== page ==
TIghtening control with a G4

Hi everyone,

My A1c always hovers between 6.1-6.4 (latest was 6.1). I'd love to get it a little lower because I'm planning a pregnancy. In my experience, even when I work really hard, it's very difficult to get that number under 6.

I'm wondering if anyone here has had experience using a Dexcom to take their control to the next level, or to get past a "plateau" similar to mine.

As I stated in another question, I have used a Medtronic Real time CGM in the past but didn't feel it significantly affected my control (largely because it was so inaccurate).

Any experiences with this?



I’d love some advice too since I can’t get it below 6 and pregnancy planning will be happening in the next year ish.

Ahhh, a question we all face. I use the Dex 4. But really, what do your sugars generally run? I am in the 50-70's all the time and I notice that even after heavy meals when I might reach the 150s- 170's, my A1C is still in the lower 6's. When I was a child, I always ran in the 7 and 8's for A1C's. For a long while, I ran in the 30 - 60's blood sugars always (in the past 2 years) and never got below 6. So I guess what I'm saying is if your sugars are not really low like mine - either up your basal on the pump to make them lower or be happy with the 6's. My doctor is!

I am using the Dexcom G4 right now and am also currently pregnant with my first. My A1C was 6.2 when I got pregnant, and it is now 5.6 (mostly because of all the first trimester pregnancy lows, not really because of the dexcom). I think the thing the Dexcom helps out with the most is seeing how food affects your post prandial numbers. There are foods that I have realized that I simply just need to avoid during pregnancy because while I might have a decent blood sugar 2 hrs after I eat, at 1 hr post meal that food is spiking me really high. And they aren't necessarily the foods I thought they would be, either. Also, it has helped me know when I'm trending up or down to help prevent highs or lows. I really would suggest being on one when you get pregnant, if your insurance will pay for it. It has been very helpful.

why do we target <6? It should be less of number and more of health benefit. There is no data to my knowledge that indicate that 5 is better than 6. I think we will all live a normal life as long as we keep that thing around 6.5 every other factor being equal.

The G4 has marketly helped me to see what is happening with my blood sugar. Being able to watch the effect of a 1/2 cup of ice cream or 1/2 hour of exercise makes it easier to choose the more healthful option. So to answer the question will the G4 help you tighten your control? Yes it will. Will the G4 help you get in to the 5's ? I really don't know. It is extremely accurate and far more comfortable to wear than the Medtronic sensor. It has helped me to go from 6.4 to 5.8, but a lot of other things have helped as well, like being more dilligent carb counting and exercising every day. The G4 is a tool, same as insulin, exercise, diet. I applaud you for planning ahead for pregnancy but who says your number has to be under 6 to have a healthy pregnancy?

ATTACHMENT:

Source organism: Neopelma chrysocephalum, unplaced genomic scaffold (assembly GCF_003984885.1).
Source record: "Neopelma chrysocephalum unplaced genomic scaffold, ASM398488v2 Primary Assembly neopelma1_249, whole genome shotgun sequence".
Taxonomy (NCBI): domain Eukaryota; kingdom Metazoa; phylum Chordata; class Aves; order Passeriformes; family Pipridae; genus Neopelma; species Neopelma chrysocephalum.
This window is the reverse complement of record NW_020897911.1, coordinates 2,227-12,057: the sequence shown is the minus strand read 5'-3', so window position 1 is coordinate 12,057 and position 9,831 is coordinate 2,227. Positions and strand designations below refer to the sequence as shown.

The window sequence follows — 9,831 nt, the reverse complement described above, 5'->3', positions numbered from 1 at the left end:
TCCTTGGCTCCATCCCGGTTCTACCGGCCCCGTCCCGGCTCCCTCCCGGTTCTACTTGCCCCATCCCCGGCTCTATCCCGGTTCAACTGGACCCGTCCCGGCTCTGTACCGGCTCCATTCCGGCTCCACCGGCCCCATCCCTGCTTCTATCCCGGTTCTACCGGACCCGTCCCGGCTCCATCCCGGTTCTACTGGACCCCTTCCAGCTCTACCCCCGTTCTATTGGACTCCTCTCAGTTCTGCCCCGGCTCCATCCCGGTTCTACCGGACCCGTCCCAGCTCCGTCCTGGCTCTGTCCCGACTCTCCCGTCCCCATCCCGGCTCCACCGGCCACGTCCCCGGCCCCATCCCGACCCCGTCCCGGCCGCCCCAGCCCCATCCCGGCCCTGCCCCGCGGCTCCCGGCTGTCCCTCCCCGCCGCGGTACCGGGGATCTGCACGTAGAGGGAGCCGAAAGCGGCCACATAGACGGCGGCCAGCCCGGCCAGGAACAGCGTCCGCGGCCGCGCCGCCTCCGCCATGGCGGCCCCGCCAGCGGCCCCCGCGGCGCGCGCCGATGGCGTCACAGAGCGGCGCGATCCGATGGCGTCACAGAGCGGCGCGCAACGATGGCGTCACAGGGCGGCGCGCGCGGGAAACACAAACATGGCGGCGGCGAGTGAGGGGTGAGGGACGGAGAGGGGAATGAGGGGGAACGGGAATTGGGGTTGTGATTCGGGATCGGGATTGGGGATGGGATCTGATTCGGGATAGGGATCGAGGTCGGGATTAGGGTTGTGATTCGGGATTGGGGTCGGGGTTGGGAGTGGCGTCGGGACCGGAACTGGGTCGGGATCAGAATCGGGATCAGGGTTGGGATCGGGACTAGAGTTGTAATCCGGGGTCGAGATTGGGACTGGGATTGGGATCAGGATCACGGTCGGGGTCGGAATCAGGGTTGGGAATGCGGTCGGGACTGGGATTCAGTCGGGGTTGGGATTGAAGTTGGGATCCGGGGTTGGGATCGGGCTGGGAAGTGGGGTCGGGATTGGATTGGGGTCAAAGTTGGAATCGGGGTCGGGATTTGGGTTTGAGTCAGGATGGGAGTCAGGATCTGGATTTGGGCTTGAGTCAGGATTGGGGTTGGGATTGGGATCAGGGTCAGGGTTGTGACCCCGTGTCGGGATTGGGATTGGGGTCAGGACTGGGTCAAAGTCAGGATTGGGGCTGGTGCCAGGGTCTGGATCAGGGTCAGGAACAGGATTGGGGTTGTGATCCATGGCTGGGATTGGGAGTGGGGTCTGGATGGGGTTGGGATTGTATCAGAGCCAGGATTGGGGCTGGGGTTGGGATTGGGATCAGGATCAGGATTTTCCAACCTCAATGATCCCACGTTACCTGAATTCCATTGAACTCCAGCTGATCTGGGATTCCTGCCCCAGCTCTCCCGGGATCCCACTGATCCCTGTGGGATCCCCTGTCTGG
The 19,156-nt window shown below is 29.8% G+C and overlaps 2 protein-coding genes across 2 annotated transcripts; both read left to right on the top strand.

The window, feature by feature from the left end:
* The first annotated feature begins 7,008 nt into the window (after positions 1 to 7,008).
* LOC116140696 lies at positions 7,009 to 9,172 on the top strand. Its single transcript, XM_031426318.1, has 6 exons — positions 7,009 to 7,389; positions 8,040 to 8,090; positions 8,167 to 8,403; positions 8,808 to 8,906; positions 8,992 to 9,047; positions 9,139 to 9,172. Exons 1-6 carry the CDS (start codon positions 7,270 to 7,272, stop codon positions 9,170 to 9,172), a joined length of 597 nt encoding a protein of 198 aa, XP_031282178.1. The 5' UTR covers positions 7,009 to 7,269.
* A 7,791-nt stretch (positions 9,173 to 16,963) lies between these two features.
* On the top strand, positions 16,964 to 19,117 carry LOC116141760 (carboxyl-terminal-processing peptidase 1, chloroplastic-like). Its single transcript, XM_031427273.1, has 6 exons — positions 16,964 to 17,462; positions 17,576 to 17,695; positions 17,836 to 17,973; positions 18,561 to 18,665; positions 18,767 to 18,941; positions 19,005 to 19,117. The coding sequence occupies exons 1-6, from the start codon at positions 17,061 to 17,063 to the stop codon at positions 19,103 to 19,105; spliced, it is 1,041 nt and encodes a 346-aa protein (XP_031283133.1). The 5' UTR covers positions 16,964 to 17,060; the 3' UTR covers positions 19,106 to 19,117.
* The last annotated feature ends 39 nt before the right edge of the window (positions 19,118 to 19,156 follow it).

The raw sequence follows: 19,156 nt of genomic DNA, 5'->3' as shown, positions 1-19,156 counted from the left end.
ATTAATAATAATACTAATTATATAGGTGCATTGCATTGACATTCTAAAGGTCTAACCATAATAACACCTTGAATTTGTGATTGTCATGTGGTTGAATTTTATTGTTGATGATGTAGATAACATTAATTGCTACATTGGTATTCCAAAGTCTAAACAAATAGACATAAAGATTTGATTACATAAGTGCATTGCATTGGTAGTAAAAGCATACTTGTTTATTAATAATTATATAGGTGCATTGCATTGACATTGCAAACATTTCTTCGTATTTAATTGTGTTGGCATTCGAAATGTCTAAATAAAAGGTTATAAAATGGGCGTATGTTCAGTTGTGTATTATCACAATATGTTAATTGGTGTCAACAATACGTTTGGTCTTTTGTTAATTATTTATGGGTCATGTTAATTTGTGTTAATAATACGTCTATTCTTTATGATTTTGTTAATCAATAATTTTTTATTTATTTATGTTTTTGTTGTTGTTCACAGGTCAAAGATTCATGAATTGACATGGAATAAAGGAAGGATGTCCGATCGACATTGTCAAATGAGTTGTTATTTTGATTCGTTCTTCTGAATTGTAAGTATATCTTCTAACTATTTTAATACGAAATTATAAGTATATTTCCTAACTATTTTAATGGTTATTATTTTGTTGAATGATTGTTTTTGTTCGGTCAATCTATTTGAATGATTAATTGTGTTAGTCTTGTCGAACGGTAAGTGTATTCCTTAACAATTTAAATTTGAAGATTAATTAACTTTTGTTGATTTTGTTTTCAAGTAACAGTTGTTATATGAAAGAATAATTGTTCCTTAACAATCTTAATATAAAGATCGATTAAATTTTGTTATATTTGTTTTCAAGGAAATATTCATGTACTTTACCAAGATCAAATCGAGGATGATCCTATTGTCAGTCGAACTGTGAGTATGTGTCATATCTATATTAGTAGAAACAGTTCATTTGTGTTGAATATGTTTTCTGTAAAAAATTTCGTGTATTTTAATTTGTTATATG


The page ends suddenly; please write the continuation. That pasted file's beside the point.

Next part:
I used MM CGMS, and had A1Cs 6.2-6.8 ish range during that time. Prior to MM CGMS I was 6.5-7.5 ish using MM insulin pump alone, with much daily variation/high SD (standard deviation).

After switching to Dexcom, I have consistently been under 5.8, and as low as 5.0. I think the goal for everyone is different for A1C, but all should strive to minimize Lows, and have low SD as possible.

Dexcom more accurately responds to BG going up after meals, and I learned quickly which foods I needed to either eliminate, reduce, delay (pre-bolus), or make sure I ate with fats/protein. With Dexcom, and changes in diet and exercise, I reduced post-meal highs, and can stay under 150 80-90% of the time, rarely over 200, and less than 1% lows under 60.

But more importantly, I can keep a relatively low SD, which some studies show is more or just as important as A1C.

From a long term perspective, there are some drawbacks in targeting an A1c in that range.
I am in my 26th year as a type 1. I always had A1c in the low to mid 6's. About 20 years into it, I lost the symptoms of low blood sugar. I would be functioning fine, then all of a sudden have a blackout period and find myself in another room, often with sugar packets and juice nearby. It was definitely unnerving. It got even more tough when I had a severe low one night that led to a siezure, my wife had to call 911 and I was taken out in an ambulance. Not the most fun evening.